Based on how things have been going, Republicans running in 2018 aren’t going to have much of a record of accomplishments to run on, despite controlling both houses of Congress and the presidency. There has been a lot of talk about how GOP turnout might be depressed as a result. But according to Alex Roarty and Lindsay Wise, the GOP has come up with a strategy.
Conservative radio hosts mock a physical assault on a reporter. A GOP governor blasts a reporter on Twitter as “a sick man.” The president accuses the media of being an “enemy of the people.”
This is not run-of-the-mill Republican criticism of the press anymore. It is now a deliberate strategy to help GOP candidates win elections fueled by public hatred of reporters…
…interviews with Republican strategists and party leaders across the country reveal that what started as genuine anger at allegedly unfair coverage — or an effort to deflect criticism — is now an integral part of next year’s congressional campaigns.
The hope, say these officials, is to convince Trump die-hards that these mid-term races are as much a referendum on the media as they are on President Trump. That means embracing conflict with local and national journalists, taking them on to show Republicans voters that they, just like the president, are battling a biased press corps out to destroy them…
“Hillary Clinton is not on the ballot so you have to have something else to run against,” said Charlie Sykes, a former conservative talk radio host from Wisconsin who has been openly critical of Trump. “And the media is perfect.”
That Sykes quote sums things up pretty well…Republicans need someone to run against. That has been their play ever since Obama was elected in 2008, initially with a Democratic Congress. The calculation was that they didn’t have to actually be for anything. Simply obstructing anything the opposition attempted to do was enough. Over the years, that has become their expertise. Donald Trump capitalized on all of that by exploiting the “politics of resentment” to gain the presidency.
As we’ve seen, all of that worked quite well to fuel an insurgency fighting against the opposition. But once that same insurgency becomes the establishment, it can backfire. What is needed to keep the insurgency activated is a villain, and with both Obama and Clinton off the ballot, the media has been chosen as the target.
It is worth noting that if there was any actual populist appeal to be harnessed by Republicans in the era of Trump, the villain might have been the monied interests in Washington that the Republican candidate railed against during the campaign. That was a nice trick he pulled off for a while, but it was never real. The “swamp” that needs draining is being redefined at the moment. It is in the process of becoming anything that holds Republicans accountable. That automatically makes the media the perfect foil and puts the whole notion of facts and truth on the ballot.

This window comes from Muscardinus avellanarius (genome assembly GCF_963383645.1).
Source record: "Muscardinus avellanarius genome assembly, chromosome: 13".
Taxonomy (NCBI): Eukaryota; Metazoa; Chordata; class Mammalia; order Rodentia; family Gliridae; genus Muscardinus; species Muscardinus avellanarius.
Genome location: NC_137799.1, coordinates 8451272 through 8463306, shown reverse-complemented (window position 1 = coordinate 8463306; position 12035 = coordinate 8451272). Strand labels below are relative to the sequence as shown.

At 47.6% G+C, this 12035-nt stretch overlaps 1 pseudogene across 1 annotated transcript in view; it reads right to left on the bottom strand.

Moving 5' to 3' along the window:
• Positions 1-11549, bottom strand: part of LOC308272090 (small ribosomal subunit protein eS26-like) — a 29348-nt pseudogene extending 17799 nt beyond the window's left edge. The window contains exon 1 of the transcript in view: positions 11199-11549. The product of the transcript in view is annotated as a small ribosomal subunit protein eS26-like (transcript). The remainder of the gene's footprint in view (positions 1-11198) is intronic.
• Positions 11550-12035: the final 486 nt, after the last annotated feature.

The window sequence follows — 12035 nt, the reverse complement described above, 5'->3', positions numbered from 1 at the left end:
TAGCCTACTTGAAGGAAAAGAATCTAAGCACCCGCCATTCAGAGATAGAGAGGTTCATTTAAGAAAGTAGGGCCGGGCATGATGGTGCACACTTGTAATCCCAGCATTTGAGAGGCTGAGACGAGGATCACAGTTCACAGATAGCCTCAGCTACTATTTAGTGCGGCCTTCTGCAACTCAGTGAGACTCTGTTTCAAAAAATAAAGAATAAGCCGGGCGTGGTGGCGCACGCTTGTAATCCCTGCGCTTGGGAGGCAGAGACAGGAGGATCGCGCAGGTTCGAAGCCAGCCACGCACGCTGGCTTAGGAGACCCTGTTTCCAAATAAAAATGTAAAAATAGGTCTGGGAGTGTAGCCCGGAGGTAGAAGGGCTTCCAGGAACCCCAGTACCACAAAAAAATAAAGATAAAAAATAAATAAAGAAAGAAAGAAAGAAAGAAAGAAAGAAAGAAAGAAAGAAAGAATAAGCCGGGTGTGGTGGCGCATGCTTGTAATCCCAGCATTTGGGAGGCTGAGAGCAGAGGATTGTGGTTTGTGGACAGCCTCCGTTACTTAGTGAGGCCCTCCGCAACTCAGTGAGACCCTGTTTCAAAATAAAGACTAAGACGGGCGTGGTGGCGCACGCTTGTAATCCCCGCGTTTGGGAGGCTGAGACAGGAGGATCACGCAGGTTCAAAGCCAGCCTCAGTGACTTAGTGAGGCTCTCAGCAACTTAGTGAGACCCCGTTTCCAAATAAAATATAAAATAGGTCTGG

On the other side of the isle, we’ve been watching some Democrats wring their hands and suggest that making Trump out as the villain for liberals to fight back against is not enough. They insist that the left must have an agenda they are fighting for, not simply a target to vote against.
That raises several questions for me. While I continue to hope for a day when our politics becomes more of a discussion about policy differences, that is not the way Republicans are choosing to play right now. A contest that pits an energized base out to take down their villain vs a base that is rallied around a platform of ideas has not been a winning strategy for the Democrats lately. Even Obama’s victory in 2008 was as much about being an alternative to the mess Dubya had made of things as it was an affirmation of his proposed agenda.
Ten years later we’ll have a president who is a unique threat to the very foundations of our democracy and is supported by almost all of the Republican members of Congress. Is holding him accountable enough of an agenda for Democrats to run on in 2018? If the Republicans are going to run against the media (i.e., truth), what is the most effective alternative strategy: policies or a promise to stop Trump? I am reminded of what Adam Gopnick wrote recently.
What’s needed against Trump now is what has been found in France—not an ideologically narrow, politically focussed opposition but the widest possible coalition of people who genuinely value the tenets of democracy, meaning no more than the passionate desire to settle differences by debate and argument, rather than by power and cruelty and clan.
As long as Donald Trump is in the White House and Republicans chose to run against an identified villain, perhaps the Democrats should position themselves as the Party to restore democracy and go for the biggest coalition possible.
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